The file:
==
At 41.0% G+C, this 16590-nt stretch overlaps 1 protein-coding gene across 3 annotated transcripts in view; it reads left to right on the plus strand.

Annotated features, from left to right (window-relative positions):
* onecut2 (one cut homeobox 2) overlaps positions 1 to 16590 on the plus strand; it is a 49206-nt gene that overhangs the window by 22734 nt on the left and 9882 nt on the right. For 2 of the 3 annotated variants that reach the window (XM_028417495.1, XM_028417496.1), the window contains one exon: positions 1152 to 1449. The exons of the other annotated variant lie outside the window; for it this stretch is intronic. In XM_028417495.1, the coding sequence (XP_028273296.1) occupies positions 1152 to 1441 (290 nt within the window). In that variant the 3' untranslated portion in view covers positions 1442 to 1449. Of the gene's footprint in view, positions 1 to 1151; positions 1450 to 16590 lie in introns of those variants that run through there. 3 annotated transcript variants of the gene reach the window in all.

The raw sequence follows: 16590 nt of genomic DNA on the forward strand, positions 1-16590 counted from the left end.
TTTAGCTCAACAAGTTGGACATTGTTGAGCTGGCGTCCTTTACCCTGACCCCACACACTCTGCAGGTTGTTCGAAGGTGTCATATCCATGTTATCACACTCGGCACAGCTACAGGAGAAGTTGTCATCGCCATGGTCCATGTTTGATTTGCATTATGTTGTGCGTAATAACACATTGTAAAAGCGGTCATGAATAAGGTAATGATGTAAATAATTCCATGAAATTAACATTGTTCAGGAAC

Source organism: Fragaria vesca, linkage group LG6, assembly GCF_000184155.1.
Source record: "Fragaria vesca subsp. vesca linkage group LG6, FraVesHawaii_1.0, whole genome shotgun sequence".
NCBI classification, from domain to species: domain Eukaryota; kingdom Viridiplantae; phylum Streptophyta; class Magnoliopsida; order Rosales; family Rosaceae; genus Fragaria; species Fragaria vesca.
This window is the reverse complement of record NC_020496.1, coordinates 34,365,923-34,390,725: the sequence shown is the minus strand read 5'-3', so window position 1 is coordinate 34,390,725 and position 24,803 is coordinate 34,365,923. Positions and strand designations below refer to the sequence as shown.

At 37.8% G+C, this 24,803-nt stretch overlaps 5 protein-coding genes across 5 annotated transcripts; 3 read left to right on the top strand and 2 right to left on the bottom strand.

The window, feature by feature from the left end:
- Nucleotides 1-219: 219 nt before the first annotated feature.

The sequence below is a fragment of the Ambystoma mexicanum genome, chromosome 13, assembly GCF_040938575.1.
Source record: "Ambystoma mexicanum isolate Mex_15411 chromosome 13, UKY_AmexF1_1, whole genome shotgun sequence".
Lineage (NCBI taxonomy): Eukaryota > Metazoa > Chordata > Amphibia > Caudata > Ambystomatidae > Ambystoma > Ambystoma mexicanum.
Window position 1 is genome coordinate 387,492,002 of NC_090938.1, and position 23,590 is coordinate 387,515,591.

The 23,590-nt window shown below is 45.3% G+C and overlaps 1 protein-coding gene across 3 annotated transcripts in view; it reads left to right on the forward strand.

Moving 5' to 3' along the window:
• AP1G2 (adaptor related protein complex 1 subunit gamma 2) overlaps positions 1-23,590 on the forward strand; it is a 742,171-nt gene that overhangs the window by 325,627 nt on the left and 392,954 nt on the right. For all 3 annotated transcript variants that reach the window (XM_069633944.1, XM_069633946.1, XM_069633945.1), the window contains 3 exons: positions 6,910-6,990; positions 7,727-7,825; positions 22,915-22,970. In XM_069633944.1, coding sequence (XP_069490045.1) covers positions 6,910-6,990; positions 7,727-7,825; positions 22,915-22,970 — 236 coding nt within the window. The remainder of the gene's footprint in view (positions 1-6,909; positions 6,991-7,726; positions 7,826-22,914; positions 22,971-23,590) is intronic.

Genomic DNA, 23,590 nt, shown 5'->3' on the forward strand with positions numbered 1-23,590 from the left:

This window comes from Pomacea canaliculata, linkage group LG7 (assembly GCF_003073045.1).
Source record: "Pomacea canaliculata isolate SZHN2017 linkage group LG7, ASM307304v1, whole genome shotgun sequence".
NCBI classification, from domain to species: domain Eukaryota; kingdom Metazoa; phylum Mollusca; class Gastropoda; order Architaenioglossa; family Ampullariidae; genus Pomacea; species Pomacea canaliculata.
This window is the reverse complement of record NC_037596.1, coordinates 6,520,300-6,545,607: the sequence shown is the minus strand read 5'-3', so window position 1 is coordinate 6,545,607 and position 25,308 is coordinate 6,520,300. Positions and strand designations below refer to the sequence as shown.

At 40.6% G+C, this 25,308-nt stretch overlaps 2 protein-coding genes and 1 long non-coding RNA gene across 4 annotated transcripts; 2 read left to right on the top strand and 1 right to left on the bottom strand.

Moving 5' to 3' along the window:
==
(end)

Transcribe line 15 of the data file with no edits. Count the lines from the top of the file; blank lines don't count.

Lineage (NCBI taxonomy): Eukaryota > Metazoa > Chordata > Amphibia > Caudata > Ambystomatidae > Ambystoma > Ambystoma mexicanum.